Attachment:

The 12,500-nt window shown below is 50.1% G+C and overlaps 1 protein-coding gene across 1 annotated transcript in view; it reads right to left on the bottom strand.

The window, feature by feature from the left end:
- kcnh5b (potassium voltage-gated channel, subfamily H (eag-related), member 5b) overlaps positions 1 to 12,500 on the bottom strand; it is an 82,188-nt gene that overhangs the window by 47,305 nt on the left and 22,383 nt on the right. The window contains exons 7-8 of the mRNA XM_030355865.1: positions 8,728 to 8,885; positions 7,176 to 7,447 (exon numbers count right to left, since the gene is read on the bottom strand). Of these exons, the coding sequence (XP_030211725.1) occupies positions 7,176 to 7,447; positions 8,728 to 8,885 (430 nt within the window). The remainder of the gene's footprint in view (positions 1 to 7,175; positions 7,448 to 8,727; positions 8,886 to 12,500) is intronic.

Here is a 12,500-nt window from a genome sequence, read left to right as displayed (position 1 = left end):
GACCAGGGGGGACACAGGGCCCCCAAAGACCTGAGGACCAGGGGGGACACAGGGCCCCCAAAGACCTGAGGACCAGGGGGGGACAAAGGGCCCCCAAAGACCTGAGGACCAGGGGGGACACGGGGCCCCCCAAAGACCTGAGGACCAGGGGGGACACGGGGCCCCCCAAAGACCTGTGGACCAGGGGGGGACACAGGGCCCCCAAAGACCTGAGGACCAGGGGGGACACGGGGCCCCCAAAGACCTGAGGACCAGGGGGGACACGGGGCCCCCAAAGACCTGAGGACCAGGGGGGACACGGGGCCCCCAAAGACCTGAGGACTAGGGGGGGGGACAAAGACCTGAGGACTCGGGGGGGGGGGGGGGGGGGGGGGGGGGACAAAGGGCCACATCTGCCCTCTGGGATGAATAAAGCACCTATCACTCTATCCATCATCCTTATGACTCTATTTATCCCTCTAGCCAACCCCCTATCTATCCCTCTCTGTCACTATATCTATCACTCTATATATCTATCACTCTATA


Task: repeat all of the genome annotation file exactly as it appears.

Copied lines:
The 12,500-nt window shown below is 50.1% G+C and overlaps 1 protein-coding gene across 1 annotated transcript in view; it reads right to left on the bottom strand.

The window, feature by feature from the left end:
- kcnh5b (potassium voltage-gated channel, subfamily H (eag-related), member 5b) overlaps positions 1 to 12,500 on the bottom strand; it is an 82,188-nt gene that overhangs the window by 47,305 nt on the left and 22,383 nt on the right. The window contains exons 7-8 of the mRNA XM_030355865.1: positions 8,728 to 8,885; positions 7,176 to 7,447 (exon numbers count right to left, since the gene is read on the bottom strand). Of these exons, the coding sequence (XP_030211725.1) occupies positions 7,176 to 7,447; positions 8,728 to 8,885 (430 nt within the window). The remainder of the gene's footprint in view (positions 1 to 7,175; positions 7,448 to 8,727; positions 8,886 to 12,500) is intronic.

Here is a 12,500-nt window from a genome sequence, read left to right as displayed (position 1 = left end):
GACCAGGGGGGACACAGGGCCCCCAAAGACCTGAGGACCAGGGGGGACACAGGGCCCCCAAAGACCTGAGGACCAGGGGGGGACAAAGGGCCCCCAAAGACCTGAGGACCAGGGGGGACACGGGGCCCCCCAAAGACCTGAGGACCAGGGGGGACACGGGGCCCCCCAAAGACCTGTGGACCAGGGGGGGACACAGGGCCCCCAAAGACCTGAGGACCAGGGGGGACACGGGGCCCCCAAAGACCTGAGGACCAGGGGGGACACGGGGCCCCCAAAGACCTGAGGACCAGGGGGGACACGGGGCCCCCAAAGACCTGAGGACTAGGGGGGGGGACAAAGACCTGAGGACTCGGGGGGGGGGGGGGGGGGGGGGGGGGGACAAAGGGCCACATCTGCCCTCTGGGATGAATAAAGCACCTATCACTCTATCCATCATCCTTATGACTCTATTTATCCCTCTAGCCAACCCCCTATCTATCCCTCTCTGTCACTATATCTATCACTCTATATATCTATCACTCTATA